2. THREE (OR IN THIS CASE, TWO) BALL TOSS: “We’re going to play a game that involves moving balls around the circle. This game will create data that we can use to explore graphing. Let’s stand up in our circle, close enough that we can hand this ball to our neighbor. Let’s start by handing the ball around the circle and counting up by ones. You say the next number when you have the ball. Let’s start with one.”
Have the ball go around the circle once.
“Nice work. Now we’re going to introduce a second ball (name each ball by an identifying factor, ex. the blue ball and the red ball). This one you throw (with a gentle underhand toss) to a person who is not next to you. Make sure you say their name and look at them before you throw it so they know it’s coming. You want them to catch it. I’m trusting you all to be good at this part, because it’ll be hard for me. I’m still learning your names! We will continue counting and sending the other ball around the circle. If someone drops a ball or loses count, we’ll have to start all over again! ”
Play once or twice. Side coaching: I once had a class get to 40! Do you think we can get there? Can we pick up the pace?
Note: You can appoint someone other than yourself to introduce the second ball.
“Let’s introduce a time limit. Maybe twenty seconds? (Name of cooperating teacher) could you time us?”
Play once or twice. Have a student write 20 seconds on the individual white board, and what number(s) we counted up to. Note: See how this time limit works with the group. Adjustments may be needed.
“Let’s try with 15 seconds.”
Play twice. Have a student record these numbers as well.
“Nice work. Let’s all sit back in a circle.”
3. SHARING INFORMATION:
Have the students sit back down at their desks. All information should be written on individual white boards that remain in the circle. Have one board for the math and one board for terminology.
“How could we write this information in a table? Can someone do that for us? How can we write this information as points? What would we have to decide to do so?”

Side coaching: How are we using numbers in this game? Points have two coordinates; do we have two different kinds of information? What are they? How do we decide which is the x and which is the y?

Possible terms to use: input and output, independent and dependent, domain and range
Have a student write the points on one board and the terms used on another board. Include as many students as possible in this process. Note: The following information can be introduced through questions from the teacher instead of direct instruction depending on the content knowledge of the students.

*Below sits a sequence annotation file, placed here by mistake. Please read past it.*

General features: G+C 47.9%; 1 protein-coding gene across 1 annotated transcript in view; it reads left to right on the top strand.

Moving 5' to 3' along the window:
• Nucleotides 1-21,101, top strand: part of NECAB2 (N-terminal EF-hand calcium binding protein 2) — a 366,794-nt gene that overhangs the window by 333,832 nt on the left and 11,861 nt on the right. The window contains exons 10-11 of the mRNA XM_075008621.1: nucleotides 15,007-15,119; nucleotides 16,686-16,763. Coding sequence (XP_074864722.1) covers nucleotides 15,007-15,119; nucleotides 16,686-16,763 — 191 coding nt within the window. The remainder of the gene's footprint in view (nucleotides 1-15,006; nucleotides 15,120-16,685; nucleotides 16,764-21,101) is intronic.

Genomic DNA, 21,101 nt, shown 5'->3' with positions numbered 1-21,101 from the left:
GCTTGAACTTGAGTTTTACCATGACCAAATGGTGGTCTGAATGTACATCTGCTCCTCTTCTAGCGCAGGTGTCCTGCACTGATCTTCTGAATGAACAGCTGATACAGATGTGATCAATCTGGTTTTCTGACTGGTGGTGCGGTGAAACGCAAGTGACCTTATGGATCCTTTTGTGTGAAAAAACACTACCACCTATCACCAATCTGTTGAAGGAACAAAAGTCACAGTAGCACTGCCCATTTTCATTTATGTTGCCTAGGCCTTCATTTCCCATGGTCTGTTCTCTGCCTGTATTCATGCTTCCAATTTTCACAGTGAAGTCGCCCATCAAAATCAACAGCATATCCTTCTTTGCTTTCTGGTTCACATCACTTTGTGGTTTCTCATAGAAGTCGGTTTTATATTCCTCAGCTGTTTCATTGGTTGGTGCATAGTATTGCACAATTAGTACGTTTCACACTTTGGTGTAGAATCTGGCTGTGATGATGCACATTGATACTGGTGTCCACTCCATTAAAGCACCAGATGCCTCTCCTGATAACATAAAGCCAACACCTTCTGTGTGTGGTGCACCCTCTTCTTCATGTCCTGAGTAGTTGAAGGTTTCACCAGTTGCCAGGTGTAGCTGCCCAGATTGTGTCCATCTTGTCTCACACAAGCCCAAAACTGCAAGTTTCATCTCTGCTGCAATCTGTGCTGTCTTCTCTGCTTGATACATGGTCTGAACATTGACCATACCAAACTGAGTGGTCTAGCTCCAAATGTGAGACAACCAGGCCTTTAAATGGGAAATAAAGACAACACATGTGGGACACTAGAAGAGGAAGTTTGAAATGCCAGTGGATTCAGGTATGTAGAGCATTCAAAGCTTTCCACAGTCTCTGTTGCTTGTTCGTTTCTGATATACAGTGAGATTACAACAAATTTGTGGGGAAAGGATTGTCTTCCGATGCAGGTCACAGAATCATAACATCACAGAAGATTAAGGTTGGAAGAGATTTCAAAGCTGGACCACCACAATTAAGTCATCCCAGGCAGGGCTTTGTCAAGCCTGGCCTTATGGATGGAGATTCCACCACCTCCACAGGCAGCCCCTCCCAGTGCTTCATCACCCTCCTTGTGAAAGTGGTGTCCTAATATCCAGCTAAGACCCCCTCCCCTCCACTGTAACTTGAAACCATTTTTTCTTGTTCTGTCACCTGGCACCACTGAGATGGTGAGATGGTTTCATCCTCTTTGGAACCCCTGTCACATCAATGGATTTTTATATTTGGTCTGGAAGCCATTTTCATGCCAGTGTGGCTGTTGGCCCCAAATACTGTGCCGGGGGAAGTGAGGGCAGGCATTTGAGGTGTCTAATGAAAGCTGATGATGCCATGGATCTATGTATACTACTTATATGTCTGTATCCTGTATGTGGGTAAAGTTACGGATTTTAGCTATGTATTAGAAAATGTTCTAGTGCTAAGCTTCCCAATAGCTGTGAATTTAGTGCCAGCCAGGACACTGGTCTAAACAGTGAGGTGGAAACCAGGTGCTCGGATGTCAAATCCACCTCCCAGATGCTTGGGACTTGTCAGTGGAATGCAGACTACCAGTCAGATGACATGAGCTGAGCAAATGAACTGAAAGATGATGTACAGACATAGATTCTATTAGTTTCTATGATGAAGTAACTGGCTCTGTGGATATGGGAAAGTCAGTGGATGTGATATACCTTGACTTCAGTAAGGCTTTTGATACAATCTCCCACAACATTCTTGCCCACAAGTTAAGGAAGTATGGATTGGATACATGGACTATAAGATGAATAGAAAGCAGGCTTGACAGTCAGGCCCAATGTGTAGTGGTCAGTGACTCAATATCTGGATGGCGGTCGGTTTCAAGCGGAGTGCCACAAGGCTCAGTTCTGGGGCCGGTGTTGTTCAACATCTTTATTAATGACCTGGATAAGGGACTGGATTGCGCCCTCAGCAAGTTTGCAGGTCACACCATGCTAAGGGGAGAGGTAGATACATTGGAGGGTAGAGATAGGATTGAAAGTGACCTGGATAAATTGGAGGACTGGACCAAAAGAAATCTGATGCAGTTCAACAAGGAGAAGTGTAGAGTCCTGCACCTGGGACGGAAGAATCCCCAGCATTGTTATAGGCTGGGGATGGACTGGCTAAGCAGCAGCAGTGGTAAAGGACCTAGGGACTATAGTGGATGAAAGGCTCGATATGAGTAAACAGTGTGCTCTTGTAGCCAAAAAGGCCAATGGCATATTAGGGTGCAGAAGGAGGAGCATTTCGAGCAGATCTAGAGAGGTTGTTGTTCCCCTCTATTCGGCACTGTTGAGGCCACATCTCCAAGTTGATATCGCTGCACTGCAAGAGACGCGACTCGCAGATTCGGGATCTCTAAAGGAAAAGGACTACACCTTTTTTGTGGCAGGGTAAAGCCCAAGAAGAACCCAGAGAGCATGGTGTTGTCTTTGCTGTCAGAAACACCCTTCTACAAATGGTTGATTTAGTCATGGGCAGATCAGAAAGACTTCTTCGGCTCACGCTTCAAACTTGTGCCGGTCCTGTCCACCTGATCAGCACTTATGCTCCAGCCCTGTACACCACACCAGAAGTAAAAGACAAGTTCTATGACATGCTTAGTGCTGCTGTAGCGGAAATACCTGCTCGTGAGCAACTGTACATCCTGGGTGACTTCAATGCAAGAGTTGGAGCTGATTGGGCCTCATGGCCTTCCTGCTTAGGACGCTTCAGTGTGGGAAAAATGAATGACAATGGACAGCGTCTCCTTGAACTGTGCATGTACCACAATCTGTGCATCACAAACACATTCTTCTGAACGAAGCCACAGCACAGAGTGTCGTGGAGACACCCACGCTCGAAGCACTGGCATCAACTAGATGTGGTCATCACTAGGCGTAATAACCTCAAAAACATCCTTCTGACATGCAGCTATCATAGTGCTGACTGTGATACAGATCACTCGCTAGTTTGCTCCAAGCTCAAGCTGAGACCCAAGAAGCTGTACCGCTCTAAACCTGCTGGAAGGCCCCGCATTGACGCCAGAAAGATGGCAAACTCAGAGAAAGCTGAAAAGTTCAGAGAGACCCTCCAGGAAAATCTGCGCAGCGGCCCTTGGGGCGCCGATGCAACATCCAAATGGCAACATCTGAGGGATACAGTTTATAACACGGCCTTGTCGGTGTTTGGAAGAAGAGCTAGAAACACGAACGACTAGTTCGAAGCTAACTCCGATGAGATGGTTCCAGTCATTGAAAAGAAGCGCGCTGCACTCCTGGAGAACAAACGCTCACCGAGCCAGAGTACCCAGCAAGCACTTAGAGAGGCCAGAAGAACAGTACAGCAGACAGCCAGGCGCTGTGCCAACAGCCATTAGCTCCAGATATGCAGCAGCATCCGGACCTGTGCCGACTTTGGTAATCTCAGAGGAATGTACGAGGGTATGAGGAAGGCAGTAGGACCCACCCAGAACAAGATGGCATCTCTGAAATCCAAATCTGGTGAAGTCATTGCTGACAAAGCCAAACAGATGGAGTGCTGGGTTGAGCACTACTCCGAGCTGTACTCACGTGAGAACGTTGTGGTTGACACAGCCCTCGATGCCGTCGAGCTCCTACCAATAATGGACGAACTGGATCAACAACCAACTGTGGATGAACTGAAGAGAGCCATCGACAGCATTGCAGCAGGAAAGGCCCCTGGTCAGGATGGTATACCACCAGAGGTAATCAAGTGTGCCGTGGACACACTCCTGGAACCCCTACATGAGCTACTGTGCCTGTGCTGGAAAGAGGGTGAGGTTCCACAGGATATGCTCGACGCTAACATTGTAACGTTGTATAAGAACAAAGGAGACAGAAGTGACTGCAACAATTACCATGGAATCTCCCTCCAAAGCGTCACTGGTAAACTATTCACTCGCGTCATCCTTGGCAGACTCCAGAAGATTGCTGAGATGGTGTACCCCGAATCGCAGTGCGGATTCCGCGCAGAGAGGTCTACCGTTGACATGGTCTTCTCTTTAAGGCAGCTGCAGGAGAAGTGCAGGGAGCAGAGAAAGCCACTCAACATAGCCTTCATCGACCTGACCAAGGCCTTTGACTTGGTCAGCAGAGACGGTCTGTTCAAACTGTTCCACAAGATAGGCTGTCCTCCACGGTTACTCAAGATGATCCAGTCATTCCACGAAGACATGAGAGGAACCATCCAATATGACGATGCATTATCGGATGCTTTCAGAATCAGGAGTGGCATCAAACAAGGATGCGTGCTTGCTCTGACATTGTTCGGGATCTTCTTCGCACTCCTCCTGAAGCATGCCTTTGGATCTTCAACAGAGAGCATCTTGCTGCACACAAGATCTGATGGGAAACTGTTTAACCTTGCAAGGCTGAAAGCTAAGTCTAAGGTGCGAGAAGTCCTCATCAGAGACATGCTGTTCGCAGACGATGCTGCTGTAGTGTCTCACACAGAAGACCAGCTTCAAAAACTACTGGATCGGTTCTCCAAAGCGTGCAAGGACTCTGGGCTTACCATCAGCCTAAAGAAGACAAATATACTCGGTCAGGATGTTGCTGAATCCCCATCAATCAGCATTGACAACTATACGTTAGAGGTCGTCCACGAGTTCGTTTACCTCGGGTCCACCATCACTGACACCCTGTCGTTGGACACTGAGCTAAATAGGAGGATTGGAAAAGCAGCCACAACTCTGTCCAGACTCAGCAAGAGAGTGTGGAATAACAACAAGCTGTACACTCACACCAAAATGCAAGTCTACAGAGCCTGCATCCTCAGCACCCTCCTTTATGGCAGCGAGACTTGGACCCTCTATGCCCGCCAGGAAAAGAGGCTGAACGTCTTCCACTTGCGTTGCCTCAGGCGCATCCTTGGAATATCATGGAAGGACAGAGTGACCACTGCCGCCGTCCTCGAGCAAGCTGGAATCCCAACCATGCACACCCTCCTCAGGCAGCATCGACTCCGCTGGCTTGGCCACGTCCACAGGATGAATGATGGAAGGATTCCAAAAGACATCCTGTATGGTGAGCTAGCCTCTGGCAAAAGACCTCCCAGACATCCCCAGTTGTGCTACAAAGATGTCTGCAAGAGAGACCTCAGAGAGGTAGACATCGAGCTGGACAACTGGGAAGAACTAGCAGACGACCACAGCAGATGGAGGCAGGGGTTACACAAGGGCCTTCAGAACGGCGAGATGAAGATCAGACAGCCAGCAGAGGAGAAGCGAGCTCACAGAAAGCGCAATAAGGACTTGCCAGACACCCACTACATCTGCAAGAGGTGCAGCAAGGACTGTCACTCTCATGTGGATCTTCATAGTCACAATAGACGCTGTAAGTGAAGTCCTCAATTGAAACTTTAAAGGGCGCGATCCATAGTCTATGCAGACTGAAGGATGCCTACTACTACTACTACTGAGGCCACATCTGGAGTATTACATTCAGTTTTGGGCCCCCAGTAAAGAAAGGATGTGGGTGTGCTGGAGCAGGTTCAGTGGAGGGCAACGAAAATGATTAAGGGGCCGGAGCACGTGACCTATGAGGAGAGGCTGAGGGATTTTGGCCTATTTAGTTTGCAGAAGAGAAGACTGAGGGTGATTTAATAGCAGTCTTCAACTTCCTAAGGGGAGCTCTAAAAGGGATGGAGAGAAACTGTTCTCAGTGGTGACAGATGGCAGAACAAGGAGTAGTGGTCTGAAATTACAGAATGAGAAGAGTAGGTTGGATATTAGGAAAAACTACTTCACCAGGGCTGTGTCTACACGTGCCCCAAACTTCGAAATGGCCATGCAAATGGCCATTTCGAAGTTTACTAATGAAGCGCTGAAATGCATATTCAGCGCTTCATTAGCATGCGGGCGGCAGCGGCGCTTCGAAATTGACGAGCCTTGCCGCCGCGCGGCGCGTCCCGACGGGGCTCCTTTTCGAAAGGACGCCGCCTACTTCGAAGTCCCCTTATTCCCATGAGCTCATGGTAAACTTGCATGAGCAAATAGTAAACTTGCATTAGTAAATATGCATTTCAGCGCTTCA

“So points have xcoordinates and ycoordinates. The x is usually the one we call the input, or the thing that we are changing. Here, we change the time constraint, so the time became the xcoordinate. What was our unit of time? It’s important to know that, otherwise we wouldn’t know if the time was in milliseconds or years. The thing that changes as a result of the input (or the time constraint) is the output, or the ycoordinate. In this case, that is the number we counted to. But was the time constraint the only thing that affected the number we got to?"

Possible terms to use: causation and correlation
4. HUMAN GRAPH:
“Now let’s graph these points. But we’re going to be the points, so we need a human sized graph. I have some tape here; can we make a coordinate plane on the floor? What does a coordinate plane look like? What do we need to label before we can plot points? What does our scale need to be to plot the points we have up here?”
Note: Have students help make the coordinate plane. Make the scale by ones or twos if possible. Otherwise, the students will be standing very close to one another on the graph. The desks may need to be moved out of the way for this.
If the students don’t come up with these, side coach them to:

Make sure the axes are placed on the seams of tiles so the tiles can represent the graph.

Have students decide which directions are positive and which axes are x and y.

Have students label the axes with a scale (you may want to label this with post it notes so we can change it later)
“Can someone stand where our first point would be on the graph? How do we know that’s where to stand?”
Repeat with a few more points.
Transition: “Great work. We now have our coordinate plane set; we’ll use this in our next two lessons.”
5. REFLECTING ON THE LESSON:
What did we do today? What terms did we use?
Which processes from the “I learn best when . . .” poster did we use?
How were these activities different from the ways you’ve learned math before? Did any of those differences make learning easier? Harder? How?
Which other processes from the “I learn best when . . .” poster would you like to try?